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Missed TIFF? A field guide for you.

By September 14, 2014 Film, Performance

Experiencing a massive September movie festival is extending your summer vacation and starting an intensive school year all at once. Pleasure is to be had in dwelling in dozens of narratives, as a book lover dives into a juicy novel.  Equal to those thrills are the challenges from every filmmaker to their audiences. Take my creative outburst and let it inhabit you for a while before it becomes a provocation,  a worm wiggling into your sense of order and reason.

People categorize movies as an escape, but that’s not what I seek in them. Especially this week, when all the world is here for the Toronto International Film Festival. I’m looking for fiction films that make me feel cornered, that force me to look at things I don’t normally see. I want to dial into lives other than mine, to drill down into them. I don’t want real life-I want hyper-real life, where the emotions of years are concentrated into hours. Through that, I hope to get a sense of how other people experience being alive.

Johanna Schneller

For the thrill-seekers, Toronto’s King Street four day shutdown was a carnival, the very tangible proof of the pulse of 600,000 attendees, from international media to actors, writers, directors, producers, cinematographers, editors, producers, distributors, agents and fans in the queue, snaking around the block.  Hipster filmgoers, sniffing at the fanatics snapping selfies after hours of carefully planned stalking at the barricades, miss the point. Without the screaming hordes, and the flash of the red carpet bulb, we would all be hushed before a museum wall of lush portraits.  It is ridiculous, sublime, a total kick. Of course, the beauty is in the story, inside the movie house, where the crowds finally hush.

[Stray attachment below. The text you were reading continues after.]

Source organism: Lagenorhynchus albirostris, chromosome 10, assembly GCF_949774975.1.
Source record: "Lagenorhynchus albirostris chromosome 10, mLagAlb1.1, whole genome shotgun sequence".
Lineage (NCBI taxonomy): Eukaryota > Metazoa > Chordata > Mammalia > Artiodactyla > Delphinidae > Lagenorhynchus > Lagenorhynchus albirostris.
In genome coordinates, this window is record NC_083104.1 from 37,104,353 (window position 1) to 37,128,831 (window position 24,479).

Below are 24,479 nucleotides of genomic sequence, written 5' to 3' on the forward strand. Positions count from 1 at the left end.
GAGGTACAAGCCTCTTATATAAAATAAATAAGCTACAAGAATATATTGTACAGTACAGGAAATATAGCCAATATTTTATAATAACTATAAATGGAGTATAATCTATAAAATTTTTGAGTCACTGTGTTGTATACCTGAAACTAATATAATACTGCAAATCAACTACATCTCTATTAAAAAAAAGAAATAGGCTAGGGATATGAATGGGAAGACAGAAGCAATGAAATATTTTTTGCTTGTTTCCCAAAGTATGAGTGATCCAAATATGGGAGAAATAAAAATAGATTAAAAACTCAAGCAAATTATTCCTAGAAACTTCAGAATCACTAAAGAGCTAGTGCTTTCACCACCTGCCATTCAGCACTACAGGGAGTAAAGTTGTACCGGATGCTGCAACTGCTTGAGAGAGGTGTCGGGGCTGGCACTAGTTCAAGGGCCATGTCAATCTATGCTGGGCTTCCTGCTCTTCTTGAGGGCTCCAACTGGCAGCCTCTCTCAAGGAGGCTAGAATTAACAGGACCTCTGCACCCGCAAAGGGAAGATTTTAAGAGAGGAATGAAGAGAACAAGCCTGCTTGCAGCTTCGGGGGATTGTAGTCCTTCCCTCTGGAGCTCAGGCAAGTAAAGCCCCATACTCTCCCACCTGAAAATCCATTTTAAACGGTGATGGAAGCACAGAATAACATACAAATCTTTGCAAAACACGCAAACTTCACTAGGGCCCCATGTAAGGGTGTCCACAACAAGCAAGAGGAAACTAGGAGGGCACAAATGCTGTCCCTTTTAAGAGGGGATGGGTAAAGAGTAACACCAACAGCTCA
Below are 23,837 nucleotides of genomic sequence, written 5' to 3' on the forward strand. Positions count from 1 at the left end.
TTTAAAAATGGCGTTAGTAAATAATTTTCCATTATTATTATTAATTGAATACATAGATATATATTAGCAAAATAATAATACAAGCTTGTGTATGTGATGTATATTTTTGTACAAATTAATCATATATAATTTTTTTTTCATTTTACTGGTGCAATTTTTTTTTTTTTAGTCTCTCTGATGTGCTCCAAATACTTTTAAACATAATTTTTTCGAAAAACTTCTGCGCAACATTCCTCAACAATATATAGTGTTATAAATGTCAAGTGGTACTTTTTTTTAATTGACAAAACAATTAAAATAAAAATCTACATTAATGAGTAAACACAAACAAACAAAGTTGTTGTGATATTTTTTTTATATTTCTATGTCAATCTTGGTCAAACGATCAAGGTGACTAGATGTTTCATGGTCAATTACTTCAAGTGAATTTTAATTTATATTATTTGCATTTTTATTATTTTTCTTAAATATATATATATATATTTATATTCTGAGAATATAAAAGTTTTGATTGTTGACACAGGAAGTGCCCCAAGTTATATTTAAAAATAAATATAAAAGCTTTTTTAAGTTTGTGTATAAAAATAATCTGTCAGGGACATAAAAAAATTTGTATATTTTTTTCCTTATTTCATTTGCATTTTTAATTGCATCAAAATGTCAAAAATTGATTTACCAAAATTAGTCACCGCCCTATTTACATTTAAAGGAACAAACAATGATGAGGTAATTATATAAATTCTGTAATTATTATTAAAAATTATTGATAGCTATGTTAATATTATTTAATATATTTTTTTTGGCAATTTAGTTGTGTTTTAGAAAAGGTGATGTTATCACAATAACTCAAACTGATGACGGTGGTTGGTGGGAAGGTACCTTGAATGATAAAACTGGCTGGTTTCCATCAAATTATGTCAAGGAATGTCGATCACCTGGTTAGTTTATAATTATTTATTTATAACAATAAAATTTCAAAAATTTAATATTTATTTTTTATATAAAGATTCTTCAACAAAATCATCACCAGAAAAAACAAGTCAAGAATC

Seen anything good? Oh, I saw that too-it was lame. What? Did you like it? Oh yes, I see your point-yes, the ending suffered, didn’t it? But the point he was making, I think, connected to this other film I saw this morning…

Strangers are scarce in TIFF line ups. For every loner with a book to pass the time, are lively groups all down the queue, dishing about story or script, lighting or framing, music or pacing. Comparing notes is common practice, saving seats I need to pee, can you watch my stuff,  all an easy nod.  Kindred spirits smile at one another as the week goes on, spotting each other in venues across the city. Every year, I discover new friends I won’t see again, but the time passed together on the pavement is a light in the September chill.

Inside historic movie houses, where storied performances embed themselves in the walls, a nervous director stands, shielding her eye from the glare of the spotlight.  I hope you like it, she says of her offering. The crowd is with her, at that moment.  We sink into our seats and wait for the magic.

There were lots to like.

Scheduling three dozen films means you miss some good ones. I didn’t see the People’s Choice winner (The Imitation Game), or Whiplash, a film the Friendly Greek loved. (He saw more films than me and must be dozing on the job right about now).

As promised, my favourites from a long list and insane schedule…Look for these this fall in theatres, although some won’t show up until 2015.


Films I fell for:

Nightcrawler: A sleek thriller of overnight horrors that shines sharp focus on the darker side of media. Jake Gyllenhaal creates a perfectly perverse sleazeball here. Left thinking it was all pretty sick until I realized it was happening somewhere at this very moment. Great pacing and tension.  Loved Renee Russo too as the desperate news editor no less sleazy.